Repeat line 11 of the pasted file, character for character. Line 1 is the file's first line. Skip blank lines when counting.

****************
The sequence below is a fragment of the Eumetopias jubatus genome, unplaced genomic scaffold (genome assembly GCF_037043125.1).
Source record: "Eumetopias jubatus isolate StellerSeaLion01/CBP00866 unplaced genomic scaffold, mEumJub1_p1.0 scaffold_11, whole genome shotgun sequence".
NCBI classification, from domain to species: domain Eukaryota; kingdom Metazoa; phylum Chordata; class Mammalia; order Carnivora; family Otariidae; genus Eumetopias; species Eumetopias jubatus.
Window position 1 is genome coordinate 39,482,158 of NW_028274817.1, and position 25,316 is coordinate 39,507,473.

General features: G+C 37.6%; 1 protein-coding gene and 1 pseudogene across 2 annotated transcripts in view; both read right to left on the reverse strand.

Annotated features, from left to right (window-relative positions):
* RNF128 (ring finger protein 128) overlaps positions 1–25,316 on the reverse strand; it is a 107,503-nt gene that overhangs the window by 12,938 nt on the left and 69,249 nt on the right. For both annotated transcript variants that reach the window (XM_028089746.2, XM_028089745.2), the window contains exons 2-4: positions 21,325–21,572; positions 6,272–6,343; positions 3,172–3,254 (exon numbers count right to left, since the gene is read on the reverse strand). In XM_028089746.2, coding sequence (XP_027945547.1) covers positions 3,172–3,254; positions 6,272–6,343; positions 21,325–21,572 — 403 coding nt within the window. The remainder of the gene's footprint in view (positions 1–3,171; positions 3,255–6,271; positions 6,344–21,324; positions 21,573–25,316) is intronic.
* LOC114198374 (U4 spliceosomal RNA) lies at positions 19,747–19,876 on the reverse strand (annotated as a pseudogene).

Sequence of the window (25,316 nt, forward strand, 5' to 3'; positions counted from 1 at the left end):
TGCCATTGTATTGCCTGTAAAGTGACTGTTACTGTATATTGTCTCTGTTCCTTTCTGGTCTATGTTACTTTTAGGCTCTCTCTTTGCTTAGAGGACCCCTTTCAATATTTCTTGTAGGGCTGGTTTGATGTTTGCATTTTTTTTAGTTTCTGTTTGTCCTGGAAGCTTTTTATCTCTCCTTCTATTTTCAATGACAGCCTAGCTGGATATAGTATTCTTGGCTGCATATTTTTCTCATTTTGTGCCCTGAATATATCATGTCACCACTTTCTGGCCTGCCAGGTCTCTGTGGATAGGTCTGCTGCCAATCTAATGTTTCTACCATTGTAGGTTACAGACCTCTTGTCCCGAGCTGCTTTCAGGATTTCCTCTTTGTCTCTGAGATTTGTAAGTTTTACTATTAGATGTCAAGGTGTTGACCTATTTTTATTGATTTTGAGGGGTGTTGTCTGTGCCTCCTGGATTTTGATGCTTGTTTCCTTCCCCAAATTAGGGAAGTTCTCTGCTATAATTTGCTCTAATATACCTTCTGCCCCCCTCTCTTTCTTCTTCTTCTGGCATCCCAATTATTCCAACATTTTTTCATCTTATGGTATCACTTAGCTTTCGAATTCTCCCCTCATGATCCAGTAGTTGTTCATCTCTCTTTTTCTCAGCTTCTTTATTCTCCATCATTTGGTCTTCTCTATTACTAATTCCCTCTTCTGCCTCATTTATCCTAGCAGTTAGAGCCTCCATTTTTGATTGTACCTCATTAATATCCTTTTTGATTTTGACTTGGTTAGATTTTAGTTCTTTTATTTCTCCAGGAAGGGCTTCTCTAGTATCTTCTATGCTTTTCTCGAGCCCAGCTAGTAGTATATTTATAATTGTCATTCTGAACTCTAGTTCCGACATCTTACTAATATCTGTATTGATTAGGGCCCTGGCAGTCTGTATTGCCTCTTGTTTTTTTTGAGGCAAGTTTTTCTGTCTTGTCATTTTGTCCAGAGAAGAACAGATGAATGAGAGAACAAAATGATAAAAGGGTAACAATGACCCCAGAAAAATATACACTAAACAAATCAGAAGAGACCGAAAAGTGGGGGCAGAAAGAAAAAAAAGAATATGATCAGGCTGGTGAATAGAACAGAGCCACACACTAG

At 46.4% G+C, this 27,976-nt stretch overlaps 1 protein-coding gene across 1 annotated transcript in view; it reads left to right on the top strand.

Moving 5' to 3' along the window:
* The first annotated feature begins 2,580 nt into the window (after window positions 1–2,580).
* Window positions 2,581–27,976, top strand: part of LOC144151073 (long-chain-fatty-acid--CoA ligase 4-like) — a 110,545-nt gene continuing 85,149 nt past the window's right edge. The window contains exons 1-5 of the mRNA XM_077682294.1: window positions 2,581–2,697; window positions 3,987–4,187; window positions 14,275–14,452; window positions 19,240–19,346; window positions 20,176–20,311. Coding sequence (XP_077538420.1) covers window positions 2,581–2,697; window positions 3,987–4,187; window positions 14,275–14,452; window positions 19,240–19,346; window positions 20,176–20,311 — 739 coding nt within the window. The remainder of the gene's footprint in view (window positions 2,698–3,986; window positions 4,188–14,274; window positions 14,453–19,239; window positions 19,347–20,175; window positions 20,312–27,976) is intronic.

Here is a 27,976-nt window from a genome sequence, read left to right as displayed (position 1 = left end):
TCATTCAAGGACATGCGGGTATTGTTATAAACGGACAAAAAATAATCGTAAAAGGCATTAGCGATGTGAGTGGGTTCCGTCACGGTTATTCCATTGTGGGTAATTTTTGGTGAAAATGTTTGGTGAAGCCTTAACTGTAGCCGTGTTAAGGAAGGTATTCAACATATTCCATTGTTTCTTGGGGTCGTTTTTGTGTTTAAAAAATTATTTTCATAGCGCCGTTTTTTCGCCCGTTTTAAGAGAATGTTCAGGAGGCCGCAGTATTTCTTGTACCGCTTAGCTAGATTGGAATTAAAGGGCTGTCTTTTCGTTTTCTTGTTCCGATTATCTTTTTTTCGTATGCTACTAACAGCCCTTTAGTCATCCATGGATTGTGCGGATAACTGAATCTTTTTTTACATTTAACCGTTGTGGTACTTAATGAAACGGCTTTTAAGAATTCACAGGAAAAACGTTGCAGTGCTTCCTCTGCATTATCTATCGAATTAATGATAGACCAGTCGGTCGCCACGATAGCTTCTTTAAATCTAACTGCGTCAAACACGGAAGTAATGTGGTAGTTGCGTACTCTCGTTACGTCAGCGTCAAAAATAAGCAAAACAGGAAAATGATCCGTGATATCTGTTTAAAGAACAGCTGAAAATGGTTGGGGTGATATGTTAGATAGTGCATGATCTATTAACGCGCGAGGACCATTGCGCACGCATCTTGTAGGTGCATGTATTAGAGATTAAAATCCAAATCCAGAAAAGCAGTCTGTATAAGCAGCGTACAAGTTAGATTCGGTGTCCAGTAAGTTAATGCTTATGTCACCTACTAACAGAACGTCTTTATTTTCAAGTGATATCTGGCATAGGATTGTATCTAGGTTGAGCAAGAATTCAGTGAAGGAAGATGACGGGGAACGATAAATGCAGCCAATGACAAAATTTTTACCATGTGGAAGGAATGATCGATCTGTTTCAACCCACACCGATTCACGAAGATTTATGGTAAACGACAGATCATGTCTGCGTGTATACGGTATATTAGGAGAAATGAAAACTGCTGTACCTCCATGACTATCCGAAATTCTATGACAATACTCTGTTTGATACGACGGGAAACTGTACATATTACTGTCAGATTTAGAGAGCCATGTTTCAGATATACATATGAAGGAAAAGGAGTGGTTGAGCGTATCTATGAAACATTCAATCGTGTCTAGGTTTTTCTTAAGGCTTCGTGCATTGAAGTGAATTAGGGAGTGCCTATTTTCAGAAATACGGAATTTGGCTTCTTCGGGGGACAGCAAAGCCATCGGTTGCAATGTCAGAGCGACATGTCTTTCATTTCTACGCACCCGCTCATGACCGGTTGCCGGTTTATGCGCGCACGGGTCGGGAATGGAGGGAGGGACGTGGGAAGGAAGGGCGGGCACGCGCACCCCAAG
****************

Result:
At 46.4% G+C, this 27,976-nt stretch overlaps 1 protein-coding gene across 1 annotated transcript in view; it reads left to right on the top strand.